Contractors should be aware that the failure to define material terms in their construction contracts, such as the term “costs” in a change order provision, can lead to the admission of “parol evidence” (extrinsic evidence outside of the contract) to clarify the ambiguity. For example, in Vivir of L I, Inc. v. Ehrenkranz, 127 A.D.3d 962 (2nd Dept. 2015), the Appellate Division held that the contract at issue there failed to define the term “costs” in the change order provision, which failure rendered that provision ambiguous. The Appellate Division, therefore, affirmed the lower court’s admission of parol evidence (an e-mail from the contractor’s principal) to clarify the meaning of change order costs, which excluded any markup.
In Vivir of L I, Inc. v. Ehrenkranz, the defendants entered into a contract to purchase real property which was improved with a partially constructed residence. At the same time, the defendants entered into a construction contract with the plaintiff, who agreed to complete the construction for $1.4 million. The construction contract provided that “[n]ecessary or desired” changes during the construction process, also referred to as change orders, would be at “the additional cost to Owner,” i.e., the defendants. Approximately 36 change orders were approved during the construction of the residence, which ultimately came to a halt, uncompleted, in December 2008. Shortly thereafter, the plaintiff ceased doing business and advised the defendants it could not complete the construction due to an alleged “cash flow” problem.
The plaintiff commenced an action against the defendants seeking to recover allegedly outstanding monies due under the construction contract and change orders. The defendants counterclaimed, alleging that the plaintiff materially breached the construction contract in a number of ways, and overcharged them with respect to the change orders by adding a markup to the total amount of each change order. The defendants alleged, and argued at trial, that the construction contract did not provide for markups, and that, during the negotiation process, the plaintiff’s principal stated in an email that any changes following execution of the construction contract would be at “cost,” without “mark up.” The plaintiff contended that change order markups were always contemplated by the parties, and that they did not need to be listed as a separate item on the change orders. Following a jury trial limited to the issue of the parties’ respective breach of contract claims—at which parol evidence with respect to the change order markup issue was admitted into evidence—the jury returned a verdict in favor of the defendants awarding them damages in the principal sum of $2,211,000.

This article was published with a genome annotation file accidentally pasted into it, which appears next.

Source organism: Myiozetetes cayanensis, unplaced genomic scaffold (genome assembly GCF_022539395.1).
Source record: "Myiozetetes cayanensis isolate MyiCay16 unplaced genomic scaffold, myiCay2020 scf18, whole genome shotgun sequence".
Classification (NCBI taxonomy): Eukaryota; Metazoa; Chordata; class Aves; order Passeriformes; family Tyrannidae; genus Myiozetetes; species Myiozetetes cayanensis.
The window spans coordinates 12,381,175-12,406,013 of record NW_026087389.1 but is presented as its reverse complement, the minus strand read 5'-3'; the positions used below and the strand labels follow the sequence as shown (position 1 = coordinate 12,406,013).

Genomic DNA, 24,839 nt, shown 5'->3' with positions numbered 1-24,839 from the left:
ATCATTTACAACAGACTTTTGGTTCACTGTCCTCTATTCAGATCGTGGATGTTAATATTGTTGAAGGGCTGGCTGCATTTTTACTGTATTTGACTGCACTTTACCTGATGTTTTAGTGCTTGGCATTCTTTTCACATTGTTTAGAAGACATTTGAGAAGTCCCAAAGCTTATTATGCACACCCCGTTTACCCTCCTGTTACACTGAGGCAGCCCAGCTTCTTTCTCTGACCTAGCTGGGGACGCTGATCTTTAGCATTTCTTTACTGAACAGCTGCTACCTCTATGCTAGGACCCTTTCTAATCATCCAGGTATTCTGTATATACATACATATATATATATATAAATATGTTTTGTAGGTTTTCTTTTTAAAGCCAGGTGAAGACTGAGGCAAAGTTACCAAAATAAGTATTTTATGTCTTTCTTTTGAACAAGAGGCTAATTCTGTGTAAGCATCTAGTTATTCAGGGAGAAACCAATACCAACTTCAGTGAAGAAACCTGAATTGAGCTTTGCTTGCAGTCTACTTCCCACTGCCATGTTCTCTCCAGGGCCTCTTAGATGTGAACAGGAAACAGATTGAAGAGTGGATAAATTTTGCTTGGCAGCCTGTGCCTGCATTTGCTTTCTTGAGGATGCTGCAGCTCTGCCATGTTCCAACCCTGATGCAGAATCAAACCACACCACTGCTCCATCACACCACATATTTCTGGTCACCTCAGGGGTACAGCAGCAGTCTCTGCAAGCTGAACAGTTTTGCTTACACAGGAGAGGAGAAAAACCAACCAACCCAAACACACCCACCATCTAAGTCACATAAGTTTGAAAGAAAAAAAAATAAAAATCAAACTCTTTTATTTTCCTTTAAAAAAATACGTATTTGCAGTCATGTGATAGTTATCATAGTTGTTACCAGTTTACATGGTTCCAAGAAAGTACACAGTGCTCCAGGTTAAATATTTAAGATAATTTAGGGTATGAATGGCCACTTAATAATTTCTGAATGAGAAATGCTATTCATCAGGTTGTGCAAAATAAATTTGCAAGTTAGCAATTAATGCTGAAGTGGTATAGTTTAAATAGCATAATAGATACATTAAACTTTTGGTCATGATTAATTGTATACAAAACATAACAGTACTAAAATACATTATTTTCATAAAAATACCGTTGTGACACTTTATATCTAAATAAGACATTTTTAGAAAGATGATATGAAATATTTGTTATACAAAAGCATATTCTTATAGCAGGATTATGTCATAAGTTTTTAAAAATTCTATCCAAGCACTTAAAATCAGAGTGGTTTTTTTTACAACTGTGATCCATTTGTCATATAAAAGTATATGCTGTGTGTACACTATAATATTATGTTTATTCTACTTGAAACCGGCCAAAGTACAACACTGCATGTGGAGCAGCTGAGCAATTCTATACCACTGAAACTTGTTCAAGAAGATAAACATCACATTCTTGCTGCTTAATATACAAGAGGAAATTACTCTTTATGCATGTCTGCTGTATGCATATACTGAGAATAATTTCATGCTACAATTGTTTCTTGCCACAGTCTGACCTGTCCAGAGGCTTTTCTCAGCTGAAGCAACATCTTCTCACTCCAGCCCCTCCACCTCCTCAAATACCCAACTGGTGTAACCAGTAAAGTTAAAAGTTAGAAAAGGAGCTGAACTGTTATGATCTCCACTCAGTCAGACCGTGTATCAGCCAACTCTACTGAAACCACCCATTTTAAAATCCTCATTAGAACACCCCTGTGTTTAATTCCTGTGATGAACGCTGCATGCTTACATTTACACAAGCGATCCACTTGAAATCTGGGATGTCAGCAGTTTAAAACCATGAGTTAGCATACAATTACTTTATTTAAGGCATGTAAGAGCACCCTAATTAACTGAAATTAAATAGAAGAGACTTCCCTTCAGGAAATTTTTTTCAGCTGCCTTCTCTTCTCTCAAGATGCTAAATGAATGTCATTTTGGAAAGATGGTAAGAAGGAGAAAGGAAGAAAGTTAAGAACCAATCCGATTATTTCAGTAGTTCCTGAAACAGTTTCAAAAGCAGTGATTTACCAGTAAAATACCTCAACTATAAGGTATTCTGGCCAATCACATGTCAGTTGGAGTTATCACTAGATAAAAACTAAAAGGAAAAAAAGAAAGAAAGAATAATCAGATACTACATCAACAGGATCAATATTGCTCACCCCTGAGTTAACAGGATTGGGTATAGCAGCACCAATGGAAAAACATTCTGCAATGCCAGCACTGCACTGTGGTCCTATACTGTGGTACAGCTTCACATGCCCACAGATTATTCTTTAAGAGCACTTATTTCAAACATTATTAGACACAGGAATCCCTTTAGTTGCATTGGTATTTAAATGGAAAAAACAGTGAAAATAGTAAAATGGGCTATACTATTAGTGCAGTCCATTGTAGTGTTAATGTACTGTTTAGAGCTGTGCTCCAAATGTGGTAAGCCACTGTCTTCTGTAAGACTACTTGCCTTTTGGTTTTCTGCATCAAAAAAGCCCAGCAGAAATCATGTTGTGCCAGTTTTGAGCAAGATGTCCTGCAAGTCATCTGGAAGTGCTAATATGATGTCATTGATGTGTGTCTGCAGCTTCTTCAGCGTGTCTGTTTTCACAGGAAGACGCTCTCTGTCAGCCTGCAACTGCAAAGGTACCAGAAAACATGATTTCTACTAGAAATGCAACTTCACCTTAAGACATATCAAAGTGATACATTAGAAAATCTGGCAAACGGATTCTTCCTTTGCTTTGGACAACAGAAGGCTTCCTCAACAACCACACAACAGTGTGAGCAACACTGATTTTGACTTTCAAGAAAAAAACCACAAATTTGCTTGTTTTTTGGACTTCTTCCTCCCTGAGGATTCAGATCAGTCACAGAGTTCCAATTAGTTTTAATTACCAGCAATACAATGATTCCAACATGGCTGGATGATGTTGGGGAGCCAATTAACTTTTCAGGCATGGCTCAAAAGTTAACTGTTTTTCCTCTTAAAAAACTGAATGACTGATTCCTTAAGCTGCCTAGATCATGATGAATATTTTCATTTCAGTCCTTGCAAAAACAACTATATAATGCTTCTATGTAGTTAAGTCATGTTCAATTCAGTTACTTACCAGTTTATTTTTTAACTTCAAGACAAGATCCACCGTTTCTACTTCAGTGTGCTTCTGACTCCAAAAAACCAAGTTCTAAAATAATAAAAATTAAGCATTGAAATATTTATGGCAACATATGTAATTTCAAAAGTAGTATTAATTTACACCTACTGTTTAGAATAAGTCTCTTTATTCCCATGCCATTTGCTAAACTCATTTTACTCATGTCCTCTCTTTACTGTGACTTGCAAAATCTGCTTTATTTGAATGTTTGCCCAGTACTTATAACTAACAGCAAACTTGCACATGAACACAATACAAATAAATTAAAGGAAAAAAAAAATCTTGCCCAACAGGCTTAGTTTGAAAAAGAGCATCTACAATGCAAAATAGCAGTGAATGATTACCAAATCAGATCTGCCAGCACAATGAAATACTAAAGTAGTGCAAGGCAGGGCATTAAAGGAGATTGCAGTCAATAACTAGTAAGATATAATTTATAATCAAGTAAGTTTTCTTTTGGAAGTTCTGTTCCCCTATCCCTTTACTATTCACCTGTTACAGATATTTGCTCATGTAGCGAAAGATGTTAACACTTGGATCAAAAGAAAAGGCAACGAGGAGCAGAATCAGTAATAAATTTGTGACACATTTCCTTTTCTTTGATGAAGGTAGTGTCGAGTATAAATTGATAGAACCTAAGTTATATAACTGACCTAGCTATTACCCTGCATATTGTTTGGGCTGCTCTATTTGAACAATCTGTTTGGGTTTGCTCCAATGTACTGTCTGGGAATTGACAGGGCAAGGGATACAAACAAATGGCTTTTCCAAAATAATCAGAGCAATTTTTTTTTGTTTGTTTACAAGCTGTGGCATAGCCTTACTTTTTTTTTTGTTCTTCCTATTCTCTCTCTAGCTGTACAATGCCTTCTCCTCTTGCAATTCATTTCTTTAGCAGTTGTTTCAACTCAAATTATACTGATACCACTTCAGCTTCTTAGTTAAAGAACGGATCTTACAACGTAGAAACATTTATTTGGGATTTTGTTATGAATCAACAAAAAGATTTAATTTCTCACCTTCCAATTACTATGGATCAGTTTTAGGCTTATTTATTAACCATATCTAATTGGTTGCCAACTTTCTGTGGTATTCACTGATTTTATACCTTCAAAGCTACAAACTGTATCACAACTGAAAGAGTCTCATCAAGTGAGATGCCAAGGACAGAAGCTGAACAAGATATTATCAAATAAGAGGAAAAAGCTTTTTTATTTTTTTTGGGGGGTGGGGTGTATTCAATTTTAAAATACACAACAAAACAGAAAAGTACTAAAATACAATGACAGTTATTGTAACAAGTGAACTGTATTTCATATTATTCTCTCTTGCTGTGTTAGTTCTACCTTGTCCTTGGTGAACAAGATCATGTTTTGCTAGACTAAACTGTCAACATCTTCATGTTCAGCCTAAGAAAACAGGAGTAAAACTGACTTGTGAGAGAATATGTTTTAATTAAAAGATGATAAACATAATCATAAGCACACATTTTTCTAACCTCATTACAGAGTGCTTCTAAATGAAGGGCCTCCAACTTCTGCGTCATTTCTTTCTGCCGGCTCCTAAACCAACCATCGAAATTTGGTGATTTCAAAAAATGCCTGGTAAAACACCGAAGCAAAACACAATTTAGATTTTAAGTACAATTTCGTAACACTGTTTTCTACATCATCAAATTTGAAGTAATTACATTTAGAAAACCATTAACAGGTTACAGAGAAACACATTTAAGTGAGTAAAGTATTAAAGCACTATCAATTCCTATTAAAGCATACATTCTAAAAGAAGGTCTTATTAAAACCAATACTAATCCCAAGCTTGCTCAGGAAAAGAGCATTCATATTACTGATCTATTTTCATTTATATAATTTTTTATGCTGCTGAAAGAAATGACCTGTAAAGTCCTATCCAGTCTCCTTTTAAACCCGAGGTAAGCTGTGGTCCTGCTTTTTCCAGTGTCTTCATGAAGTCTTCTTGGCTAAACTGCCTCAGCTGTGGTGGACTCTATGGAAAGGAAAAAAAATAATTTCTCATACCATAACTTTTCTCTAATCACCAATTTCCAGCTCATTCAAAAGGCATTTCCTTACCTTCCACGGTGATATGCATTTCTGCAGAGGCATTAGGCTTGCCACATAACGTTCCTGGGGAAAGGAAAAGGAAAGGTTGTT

The plaintiff contended on appeal that the jury verdict must be set aside because parol evidence with respect to the change order markup issue was incorrectly admitted into evidence. The Appellate Division disagreed. It said that a written agreement that is complete, clear, and unambiguous on its face must be enforced to give effect to the meaning of its terms and the reasonable expectations of the parties, and the court should determine the intent of the parties from within the four corners of the contract without looking to extrinsic evidence to create ambiguities. A contract is considered to be clear and unambiguous where the language used has “a definite and precise meaning, unattended by danger of misconception in the purport of the [agreement] itself, and concerning which there is no reasonable basis for a difference of opinion”. Where a contract is clear and unambiguous, the parol evidence rule operates to preclude evidence of a prior or contemporaneous communication during negotiations of the agreement that contradicts, varies, or explains a written agreement which expresses the parties’ entire agreement and intentions.
In this case, because the contract was found to be ambiguous (because of the undefined term), parol evidence was properly admitted to explain the ambiguous phrase “cost to Owner” in the change order provision of the construction contract. Specifically, as the term “cost” was not defined, it could have had various meanings, including one limited to labor and material costs without an additional markup. Accordingly, parol evidence, such as the email from the plaintiff’s principal, stating that change orders would not include markups, which does not otherwise vary or contradict the construction contract, was properly permitted by the lower court.